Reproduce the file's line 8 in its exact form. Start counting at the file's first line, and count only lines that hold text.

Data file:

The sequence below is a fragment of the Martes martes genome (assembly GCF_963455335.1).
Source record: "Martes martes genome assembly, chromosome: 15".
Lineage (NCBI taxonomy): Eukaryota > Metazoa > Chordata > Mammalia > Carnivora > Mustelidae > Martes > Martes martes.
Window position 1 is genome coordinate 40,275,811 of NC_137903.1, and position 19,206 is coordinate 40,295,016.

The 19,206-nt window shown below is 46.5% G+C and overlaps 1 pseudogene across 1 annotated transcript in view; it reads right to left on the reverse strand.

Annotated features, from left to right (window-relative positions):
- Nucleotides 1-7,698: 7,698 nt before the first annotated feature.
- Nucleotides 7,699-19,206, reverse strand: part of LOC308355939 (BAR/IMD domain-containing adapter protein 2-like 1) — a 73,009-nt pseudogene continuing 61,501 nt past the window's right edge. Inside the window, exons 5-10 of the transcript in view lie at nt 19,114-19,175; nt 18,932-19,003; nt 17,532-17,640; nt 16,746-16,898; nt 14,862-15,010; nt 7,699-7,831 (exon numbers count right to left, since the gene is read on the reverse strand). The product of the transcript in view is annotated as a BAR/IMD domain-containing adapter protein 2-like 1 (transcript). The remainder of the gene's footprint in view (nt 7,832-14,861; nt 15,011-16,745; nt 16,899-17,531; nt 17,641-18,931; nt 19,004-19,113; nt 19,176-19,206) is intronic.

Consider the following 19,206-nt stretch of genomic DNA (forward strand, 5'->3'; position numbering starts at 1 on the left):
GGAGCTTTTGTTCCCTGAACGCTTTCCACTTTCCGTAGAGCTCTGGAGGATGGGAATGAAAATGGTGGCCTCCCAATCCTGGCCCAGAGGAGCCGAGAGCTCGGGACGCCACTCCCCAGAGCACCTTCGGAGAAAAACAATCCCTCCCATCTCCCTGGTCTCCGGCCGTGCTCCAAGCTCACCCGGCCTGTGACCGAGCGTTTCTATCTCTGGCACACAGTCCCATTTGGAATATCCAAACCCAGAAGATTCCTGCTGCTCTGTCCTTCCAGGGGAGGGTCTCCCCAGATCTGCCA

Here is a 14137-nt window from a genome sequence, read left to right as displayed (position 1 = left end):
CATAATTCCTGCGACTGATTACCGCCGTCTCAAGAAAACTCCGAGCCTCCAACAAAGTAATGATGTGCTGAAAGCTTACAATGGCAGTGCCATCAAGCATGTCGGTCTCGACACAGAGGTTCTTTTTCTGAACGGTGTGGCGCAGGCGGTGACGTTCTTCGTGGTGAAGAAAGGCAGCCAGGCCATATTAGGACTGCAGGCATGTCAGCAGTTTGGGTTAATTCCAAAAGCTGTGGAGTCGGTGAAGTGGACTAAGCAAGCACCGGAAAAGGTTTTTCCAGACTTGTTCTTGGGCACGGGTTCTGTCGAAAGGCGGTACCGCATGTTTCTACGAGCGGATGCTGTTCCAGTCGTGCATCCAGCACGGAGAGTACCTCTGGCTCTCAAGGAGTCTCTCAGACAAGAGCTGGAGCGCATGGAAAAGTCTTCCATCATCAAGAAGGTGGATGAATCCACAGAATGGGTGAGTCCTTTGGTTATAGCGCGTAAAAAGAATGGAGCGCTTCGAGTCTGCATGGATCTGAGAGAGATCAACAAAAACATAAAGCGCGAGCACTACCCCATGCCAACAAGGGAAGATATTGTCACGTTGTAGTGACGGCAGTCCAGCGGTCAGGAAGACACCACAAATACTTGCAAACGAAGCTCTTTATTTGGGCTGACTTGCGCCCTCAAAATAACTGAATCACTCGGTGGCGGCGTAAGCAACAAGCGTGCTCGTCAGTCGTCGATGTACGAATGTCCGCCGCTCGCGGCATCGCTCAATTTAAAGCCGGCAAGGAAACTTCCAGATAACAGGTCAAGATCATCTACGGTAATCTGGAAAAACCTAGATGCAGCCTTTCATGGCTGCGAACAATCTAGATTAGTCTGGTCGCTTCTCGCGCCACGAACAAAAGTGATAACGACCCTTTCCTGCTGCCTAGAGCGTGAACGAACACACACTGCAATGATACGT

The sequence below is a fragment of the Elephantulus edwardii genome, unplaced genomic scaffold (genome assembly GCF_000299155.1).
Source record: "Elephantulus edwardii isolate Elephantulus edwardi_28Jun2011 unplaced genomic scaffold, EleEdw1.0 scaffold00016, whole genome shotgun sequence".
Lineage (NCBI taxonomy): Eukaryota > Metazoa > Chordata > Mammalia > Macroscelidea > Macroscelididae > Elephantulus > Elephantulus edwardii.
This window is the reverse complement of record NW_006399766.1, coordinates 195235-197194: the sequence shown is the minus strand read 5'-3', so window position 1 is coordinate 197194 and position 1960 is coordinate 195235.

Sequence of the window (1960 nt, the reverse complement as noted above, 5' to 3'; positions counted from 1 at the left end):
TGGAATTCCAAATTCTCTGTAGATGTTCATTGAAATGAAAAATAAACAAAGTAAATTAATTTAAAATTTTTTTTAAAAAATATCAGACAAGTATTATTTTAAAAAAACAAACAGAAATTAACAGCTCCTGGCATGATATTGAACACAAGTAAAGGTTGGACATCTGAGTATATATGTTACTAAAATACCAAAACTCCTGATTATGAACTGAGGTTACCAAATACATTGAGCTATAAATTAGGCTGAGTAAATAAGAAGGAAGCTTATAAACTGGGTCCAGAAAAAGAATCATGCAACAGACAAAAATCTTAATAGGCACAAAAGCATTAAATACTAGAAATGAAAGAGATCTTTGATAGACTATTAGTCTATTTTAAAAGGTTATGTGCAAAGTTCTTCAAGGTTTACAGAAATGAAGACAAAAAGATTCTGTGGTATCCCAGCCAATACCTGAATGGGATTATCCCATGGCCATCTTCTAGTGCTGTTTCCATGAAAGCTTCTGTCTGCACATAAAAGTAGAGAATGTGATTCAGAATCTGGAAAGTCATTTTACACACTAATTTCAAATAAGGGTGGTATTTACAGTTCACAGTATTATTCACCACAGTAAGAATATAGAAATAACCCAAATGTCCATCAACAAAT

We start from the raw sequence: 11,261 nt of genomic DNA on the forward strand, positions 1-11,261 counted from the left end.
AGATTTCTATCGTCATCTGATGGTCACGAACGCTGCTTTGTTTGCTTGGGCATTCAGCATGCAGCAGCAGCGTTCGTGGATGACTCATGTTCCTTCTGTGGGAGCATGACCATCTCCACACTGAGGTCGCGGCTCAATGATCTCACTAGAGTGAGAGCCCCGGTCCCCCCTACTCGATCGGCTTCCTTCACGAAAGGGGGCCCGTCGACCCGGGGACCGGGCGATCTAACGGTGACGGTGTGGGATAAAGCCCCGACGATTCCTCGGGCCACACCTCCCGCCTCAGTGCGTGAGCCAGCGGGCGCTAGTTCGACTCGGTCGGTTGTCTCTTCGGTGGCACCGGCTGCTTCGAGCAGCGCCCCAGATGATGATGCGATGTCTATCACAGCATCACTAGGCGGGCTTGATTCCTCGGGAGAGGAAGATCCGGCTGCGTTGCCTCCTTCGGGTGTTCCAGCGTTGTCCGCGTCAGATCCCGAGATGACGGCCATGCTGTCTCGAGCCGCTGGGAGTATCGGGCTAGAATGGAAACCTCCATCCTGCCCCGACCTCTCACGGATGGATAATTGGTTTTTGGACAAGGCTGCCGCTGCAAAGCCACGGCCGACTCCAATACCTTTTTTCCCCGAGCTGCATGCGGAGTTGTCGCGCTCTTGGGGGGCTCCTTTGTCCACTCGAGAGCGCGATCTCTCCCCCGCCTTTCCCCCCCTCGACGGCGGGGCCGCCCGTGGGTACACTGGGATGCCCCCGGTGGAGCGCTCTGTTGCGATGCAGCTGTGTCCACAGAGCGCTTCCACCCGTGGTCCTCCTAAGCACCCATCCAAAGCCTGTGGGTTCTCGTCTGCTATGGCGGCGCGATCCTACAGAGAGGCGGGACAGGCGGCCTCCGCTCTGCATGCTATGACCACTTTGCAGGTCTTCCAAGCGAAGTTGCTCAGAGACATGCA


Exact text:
- Nucleotides 7,699-19,206, reverse strand: part of LOC308355939 (BAR/IMD domain-containing adapter protein 2-like 1) — a 73,009-nt pseudogene continuing 61,501 nt past the window's right edge. Inside the window, exons 5-10 of the transcript in view lie at nt 19,114-19,175; nt 18,932-19,003; nt 17,532-17,640; nt 16,746-16,898; nt 14,862-15,010; nt 7,699-7,831 (exon numbers count right to left, since the gene is read on the reverse strand). The product of the transcript in view is annotated as a BAR/IMD domain-containing adapter protein 2-like 1 (transcript). The remainder of the gene's footprint in view (nt 7,832-14,861; nt 15,011-16,745; nt 16,899-17,531; nt 17,641-18,931; nt 19,004-19,113; nt 19,176-19,206) is intronic.